There are many interesting legal theories that can apply Panama City injury lawsuit. Although it is not yet clear if any legal liability is involved, a story in the News Herald reminded our team of one important concept in personal injury law - the "Eggshell Plaintiff" rule.
On Monday afternoon, the Bay County Sheriff's Office responded to a call from the Catalina Court Motel on Front Beach Road in Panama City Beach. Witnesses had pulled the body of a 50-year-old woman from the swimming pool. Another woman, who said she was the deceased woman's aunt, told police and reporters that the victim had a medical condition that recently caused several seizures and may have contributed to her death. The motel's general manager spoke well of the Laguna Beach woman, a guest of the hotel for the prior month. The manager's husband said he had seen the woman lying on a float earlier in the day but had not considered whether anything might be wrong. An investigation is ongoing, but early signs did not point to foul play.
Even if this death did not result from foul play, legal liability might apply in some cases. Pool deaths can fall under a premises liability theory, meaning a property owner or other involved parties may be responsible for the death if the pool area was poorly maintained or otherwise unreasonably dangerous. Product liability law can also apply if a faulty product, such as a malfunctioning drain or poorly constructed float, led to the accident.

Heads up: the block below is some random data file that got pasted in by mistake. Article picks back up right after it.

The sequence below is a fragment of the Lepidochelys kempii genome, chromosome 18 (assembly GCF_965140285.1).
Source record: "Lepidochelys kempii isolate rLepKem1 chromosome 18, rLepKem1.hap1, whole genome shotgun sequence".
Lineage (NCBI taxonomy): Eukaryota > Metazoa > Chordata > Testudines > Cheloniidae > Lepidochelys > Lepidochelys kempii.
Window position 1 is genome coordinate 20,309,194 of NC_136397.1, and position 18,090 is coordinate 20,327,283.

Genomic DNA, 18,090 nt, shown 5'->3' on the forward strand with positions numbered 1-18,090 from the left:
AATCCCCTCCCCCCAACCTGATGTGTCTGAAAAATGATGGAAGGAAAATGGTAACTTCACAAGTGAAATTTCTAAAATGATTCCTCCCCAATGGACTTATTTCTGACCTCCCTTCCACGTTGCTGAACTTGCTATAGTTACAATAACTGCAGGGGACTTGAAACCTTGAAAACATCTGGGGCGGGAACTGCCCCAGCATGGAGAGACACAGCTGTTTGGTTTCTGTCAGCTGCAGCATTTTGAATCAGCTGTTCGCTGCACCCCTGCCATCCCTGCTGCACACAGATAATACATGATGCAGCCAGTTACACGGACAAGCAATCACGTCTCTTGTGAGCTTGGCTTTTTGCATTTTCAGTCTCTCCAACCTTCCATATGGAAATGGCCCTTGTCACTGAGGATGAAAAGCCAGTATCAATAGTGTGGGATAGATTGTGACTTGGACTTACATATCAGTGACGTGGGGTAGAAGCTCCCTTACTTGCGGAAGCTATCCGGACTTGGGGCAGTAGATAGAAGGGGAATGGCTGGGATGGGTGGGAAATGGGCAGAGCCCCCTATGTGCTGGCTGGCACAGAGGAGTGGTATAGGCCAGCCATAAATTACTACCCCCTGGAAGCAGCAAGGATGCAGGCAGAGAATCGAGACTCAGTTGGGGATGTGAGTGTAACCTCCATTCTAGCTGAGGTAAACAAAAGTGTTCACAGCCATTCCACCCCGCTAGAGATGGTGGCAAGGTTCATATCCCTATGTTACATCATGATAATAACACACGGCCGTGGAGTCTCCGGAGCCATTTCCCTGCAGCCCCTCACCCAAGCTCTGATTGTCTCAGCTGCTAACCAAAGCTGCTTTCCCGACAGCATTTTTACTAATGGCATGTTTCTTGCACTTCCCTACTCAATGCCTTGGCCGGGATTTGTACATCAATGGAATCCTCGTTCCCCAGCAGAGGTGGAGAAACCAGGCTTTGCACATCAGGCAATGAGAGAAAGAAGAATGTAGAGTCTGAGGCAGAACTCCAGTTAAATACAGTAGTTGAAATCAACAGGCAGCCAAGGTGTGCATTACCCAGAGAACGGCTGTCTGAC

In this case, the report suggests the woman's health may have been an additional issue. While this may have some relevance as to the cause, the physical state of the plaintiff is not relevant, so the defendant is responsible for the injuries sustained by the victim, even if the plaintiff's health status meant the victim suffered a more serious injury that an average person would incur in a similar incident. In law school, students learn about the "eggshell plaintiff" concept. The theory imagines a person with an especially thin (or "eggshell") skull. If the defendant's negligence caused the plaintiff to bump his head, the plaintiff might suffer a serious skull fracture or other major injury even if a typical person would suffer only a minor bump on the head.
Even though the extent of the injury was unusual, if the court finds the defendant caused the injury and is legally liable for the incident, the defendant must still compensate the victim for the full extent of the injury. In other words, a defendant "takes the plaintiff as he finds him," including any unique susceptibility to injury such as a pre-existing condition or prior injury. The rule does not, however, mean the defendant is responsible for inevitable injuries that would have happened anyway when the incident had only a minimal impact on the outcome.
The "eggshell plaintiff" theory is recognized by Florida law. A number of court decisions affirm the principle, and it is included in the Florida Standard Jury Instructions (401.12 and 402.6). With a law degree from The University of Florida and 35 years of legal experience, Wes Pittman understands this and other legal principles key to the success of an injury lawsuit. Please call if our team can put this experience to work for you.